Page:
Speaker: Alan Shanks, OIMB, University of Oregon
Topic: In the intertidal zone, subsidies (larval settlers and phytoplankton food) and community structure are profoundly influenced by surfzone hydrodynamics
The size of bottom-up subsidies, food and larvae, from the ocean has a profound impact on intertidal community structure and populations. Alongshore variations in subsidies have been attributed to variation in coastal oceanographic conditions, but also might be due to variations in surfzone hydrodynamics. We have tested this hypothesis in a variety of ways. What we have found is 1) the concentrations of larval settlers and coastal phytoplankton are significantly and one or more orders of magnitude higher in more dissipative than more reflective surf zones, 2) the concentrations of larval settlers and coastal phytoplankton are more than an order of magnitude lower in more reflective surf zone than in the waters just seaward of the surf zone, 3) the settlement of barnacles is orders of magnitude higher in more dissipative than reflective surf zones, 4) barnacle populations structure varies with surfzone hydrodynamics – population densities are orders of magnitude higher at more dissipative surf zones, 5) growth and reproductive output of barnacles and mussels varies with surfzone hydrodynamics – growth rates and reproductive output are far higher at more dissipative than reflective surf zones, 6) densities of benthic macro-algae are far higher at more reflective than dissipative surf zones. Surfzone hydrodynamics is a major driver of intertidal community structure and function. The effect of surfzone hydrodynamics appears to be far larger than alongshore variation in coastal oceanographic conditions. Even over short alongshore distances (10s to 100s of meters) communities vary with the hydrodynamics of the adjacent surf zone.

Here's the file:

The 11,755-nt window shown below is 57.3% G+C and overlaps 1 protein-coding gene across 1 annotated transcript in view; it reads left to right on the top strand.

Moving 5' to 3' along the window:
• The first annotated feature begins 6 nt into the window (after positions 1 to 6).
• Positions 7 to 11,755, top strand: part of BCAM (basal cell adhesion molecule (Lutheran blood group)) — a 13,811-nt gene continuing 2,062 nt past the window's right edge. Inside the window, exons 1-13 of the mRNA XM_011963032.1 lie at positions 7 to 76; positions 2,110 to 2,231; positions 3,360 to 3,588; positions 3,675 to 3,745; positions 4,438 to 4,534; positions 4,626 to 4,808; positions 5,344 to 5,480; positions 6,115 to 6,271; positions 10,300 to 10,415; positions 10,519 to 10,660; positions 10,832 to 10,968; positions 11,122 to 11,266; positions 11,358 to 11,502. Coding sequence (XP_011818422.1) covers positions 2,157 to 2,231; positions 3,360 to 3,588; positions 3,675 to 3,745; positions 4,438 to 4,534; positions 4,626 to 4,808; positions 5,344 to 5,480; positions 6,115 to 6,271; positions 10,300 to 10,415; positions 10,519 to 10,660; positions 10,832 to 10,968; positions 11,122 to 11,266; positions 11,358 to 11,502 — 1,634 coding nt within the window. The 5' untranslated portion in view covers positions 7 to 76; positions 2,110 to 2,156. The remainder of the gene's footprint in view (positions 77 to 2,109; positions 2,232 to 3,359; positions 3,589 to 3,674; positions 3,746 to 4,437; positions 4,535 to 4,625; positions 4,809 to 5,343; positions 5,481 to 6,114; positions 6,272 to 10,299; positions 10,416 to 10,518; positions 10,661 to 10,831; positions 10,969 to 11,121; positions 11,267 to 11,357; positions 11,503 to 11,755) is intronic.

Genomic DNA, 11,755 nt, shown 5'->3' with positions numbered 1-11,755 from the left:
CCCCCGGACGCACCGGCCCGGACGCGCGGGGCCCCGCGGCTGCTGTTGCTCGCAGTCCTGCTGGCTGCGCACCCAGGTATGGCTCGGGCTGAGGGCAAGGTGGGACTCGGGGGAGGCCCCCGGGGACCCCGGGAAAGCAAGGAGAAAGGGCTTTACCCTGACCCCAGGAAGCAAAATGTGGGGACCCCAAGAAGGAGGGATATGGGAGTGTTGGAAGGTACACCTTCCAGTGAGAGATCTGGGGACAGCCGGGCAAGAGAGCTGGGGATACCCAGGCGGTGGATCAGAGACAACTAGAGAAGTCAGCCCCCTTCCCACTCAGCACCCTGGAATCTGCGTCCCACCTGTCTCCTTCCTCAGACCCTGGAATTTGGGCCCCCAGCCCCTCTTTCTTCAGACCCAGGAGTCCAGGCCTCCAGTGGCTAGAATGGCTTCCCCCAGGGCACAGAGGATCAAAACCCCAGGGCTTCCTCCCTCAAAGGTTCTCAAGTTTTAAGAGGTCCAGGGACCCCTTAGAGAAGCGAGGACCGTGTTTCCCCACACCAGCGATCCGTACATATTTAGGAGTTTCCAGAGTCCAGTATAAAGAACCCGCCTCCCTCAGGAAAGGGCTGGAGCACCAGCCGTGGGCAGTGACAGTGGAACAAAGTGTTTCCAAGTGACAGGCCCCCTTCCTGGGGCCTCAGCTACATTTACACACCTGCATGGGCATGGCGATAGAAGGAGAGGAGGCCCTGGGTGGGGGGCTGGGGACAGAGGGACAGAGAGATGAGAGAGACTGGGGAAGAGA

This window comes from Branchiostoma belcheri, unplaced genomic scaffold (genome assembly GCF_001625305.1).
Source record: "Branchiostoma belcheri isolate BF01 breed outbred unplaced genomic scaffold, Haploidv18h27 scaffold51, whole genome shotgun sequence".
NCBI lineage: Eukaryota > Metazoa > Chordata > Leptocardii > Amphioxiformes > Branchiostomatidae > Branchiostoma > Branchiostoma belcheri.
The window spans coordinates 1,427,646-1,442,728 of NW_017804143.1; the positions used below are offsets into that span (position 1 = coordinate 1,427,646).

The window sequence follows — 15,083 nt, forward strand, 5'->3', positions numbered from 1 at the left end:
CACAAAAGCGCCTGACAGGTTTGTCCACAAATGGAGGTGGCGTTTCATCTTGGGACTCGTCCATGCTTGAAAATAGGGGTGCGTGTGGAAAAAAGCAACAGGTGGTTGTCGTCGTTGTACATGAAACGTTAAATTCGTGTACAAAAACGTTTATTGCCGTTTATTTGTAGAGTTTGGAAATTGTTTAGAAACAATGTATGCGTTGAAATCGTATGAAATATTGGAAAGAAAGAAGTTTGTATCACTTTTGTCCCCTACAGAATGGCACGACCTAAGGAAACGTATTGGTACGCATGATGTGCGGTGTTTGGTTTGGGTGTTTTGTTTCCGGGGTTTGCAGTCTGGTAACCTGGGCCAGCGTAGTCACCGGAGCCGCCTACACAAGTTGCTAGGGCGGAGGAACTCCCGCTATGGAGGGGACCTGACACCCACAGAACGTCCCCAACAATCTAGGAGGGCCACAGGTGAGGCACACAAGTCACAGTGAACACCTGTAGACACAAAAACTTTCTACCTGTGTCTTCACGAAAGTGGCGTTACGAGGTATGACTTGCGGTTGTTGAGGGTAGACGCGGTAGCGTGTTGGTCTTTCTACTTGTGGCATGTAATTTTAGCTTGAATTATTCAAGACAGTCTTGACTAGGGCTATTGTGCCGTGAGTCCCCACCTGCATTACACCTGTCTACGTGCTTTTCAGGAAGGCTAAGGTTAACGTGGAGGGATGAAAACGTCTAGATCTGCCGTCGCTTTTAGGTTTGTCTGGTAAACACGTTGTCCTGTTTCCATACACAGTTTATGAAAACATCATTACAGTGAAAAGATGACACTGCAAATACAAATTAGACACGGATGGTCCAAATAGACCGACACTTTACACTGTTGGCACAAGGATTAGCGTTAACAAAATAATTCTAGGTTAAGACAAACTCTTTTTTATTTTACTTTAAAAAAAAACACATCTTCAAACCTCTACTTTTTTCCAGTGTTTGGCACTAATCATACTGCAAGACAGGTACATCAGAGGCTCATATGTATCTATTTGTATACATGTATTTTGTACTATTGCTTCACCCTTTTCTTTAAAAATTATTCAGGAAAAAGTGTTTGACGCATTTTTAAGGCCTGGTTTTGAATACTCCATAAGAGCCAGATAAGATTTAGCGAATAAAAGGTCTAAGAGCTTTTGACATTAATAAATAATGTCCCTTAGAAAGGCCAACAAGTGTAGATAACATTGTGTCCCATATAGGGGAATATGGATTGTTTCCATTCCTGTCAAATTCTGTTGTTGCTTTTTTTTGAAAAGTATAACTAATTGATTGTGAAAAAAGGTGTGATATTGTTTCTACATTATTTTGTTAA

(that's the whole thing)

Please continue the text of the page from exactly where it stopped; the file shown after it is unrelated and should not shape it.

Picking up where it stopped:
Thursday, April 11 at 3:30pm to 4:30pm
Hatfield Marine Science Center, Guin Library Seminar Room
2030 SE Marine Science Dr, Newport, OR 97365